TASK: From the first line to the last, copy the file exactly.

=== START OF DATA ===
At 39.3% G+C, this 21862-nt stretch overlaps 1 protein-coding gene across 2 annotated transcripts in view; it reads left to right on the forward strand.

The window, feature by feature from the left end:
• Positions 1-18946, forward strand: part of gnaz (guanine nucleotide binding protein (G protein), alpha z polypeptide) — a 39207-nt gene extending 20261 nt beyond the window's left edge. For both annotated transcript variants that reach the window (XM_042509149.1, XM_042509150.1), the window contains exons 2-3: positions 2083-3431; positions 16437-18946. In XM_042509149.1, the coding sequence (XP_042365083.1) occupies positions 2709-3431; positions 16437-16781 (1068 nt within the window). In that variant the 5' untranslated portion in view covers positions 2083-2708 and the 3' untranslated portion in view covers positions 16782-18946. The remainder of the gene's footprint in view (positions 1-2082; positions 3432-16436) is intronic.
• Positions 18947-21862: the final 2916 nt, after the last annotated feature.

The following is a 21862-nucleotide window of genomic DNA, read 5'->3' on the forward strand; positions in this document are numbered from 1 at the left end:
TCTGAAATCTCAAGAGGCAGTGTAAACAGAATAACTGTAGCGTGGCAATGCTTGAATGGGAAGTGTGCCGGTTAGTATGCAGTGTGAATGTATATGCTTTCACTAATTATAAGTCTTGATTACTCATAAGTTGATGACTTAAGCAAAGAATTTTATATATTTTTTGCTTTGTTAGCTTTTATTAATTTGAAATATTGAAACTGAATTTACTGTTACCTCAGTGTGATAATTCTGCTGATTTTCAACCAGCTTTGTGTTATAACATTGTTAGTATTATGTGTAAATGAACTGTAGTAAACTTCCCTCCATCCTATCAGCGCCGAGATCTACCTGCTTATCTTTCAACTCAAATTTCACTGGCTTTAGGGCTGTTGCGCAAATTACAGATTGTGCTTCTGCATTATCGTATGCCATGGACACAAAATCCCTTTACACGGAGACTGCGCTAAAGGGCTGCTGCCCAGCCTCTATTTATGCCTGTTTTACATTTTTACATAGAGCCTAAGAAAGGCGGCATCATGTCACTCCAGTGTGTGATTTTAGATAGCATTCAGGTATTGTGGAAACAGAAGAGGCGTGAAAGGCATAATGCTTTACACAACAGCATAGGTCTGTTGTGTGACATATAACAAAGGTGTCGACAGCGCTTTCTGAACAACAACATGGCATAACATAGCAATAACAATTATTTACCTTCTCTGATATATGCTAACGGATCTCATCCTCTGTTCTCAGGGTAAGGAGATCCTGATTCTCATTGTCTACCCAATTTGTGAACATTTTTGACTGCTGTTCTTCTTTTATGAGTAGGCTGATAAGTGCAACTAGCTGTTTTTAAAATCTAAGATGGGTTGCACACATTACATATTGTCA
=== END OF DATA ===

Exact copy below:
At 39.3% G+C, this 21862-nt stretch overlaps 1 protein-coding gene across 2 annotated transcripts in view; it reads left to right on the forward strand.

The window, feature by feature from the left end:
• Positions 1-18946, forward strand: part of gnaz (guanine nucleotide binding protein (G protein), alpha z polypeptide) — a 39207-nt gene extending 20261 nt beyond the window's left edge. For both annotated transcript variants that reach the window (XM_042509149.1, XM_042509150.1), the window contains exons 2-3: positions 2083-3431; positions 16437-18946. In XM_042509149.1, the coding sequence (XP_042365083.1) occupies positions 2709-3431; positions 16437-16781 (1068 nt within the window). In that variant the 5' untranslated portion in view covers positions 2083-2708 and the 3' untranslated portion in view covers positions 16782-18946. The remainder of the gene's footprint in view (positions 1-2082; positions 3432-16436) is intronic.
• Positions 18947-21862: the final 2916 nt, after the last annotated feature.

The following is a 21862-nucleotide window of genomic DNA, read 5'->3' on the forward strand; positions in this document are numbered from 1 at the left end:
TCTGAAATCTCAAGAGGCAGTGTAAACAGAATAACTGTAGCGTGGCAATGCTTGAATGGGAAGTGTGCCGGTTAGTATGCAGTGTGAATGTATATGCTTTCACTAATTATAAGTCTTGATTACTCATAAGTTGATGACTTAAGCAAAGAATTTTATATATTTTTTGCTTTGTTAGCTTTTATTAATTTGAAATATTGAAACTGAATTTACTGTTACCTCAGTGTGATAATTCTGCTGATTTTCAACCAGCTTTGTGTTATAACATTGTTAGTATTATGTGTAAATGAACTGTAGTAAACTTCCCTCCATCCTATCAGCGCCGAGATCTACCTGCTTATCTTTCAACTCAAATTTCACTGGCTTTAGGGCTGTTGCGCAAATTACAGATTGTGCTTCTGCATTATCGTATGCCATGGACACAAAATCCCTTTACACGGAGACTGCGCTAAAGGGCTGCTGCCCAGCCTCTATTTATGCCTGTTTTACATTTTTACATAGAGCCTAAGAAAGGCGGCATCATGTCACTCCAGTGTGTGATTTTAGATAGCATTCAGGTATTGTGGAAACAGAAGAGGCGTGAAAGGCATAATGCTTTACACAACAGCATAGGTCTGTTGTGTGACATATAACAAAGGTGTCGACAGCGCTTTCTGAACAACAACATGGCATAACATAGCAATAACAATTATTTACCTTCTCTGATATATGCTAACGGATCTCATCCTCTGTTCTCAGGGTAAGGAGATCCTGATTCTCATTGTCTACCCAATTTGTGAACATTTTTGACTGCTGTTCTTCTTTTATGAGTAGGCTGATAAGTGCAACTAGCTGTTTTTAAAATCTAAGATGGGTTGCACACATTACATATTGTCA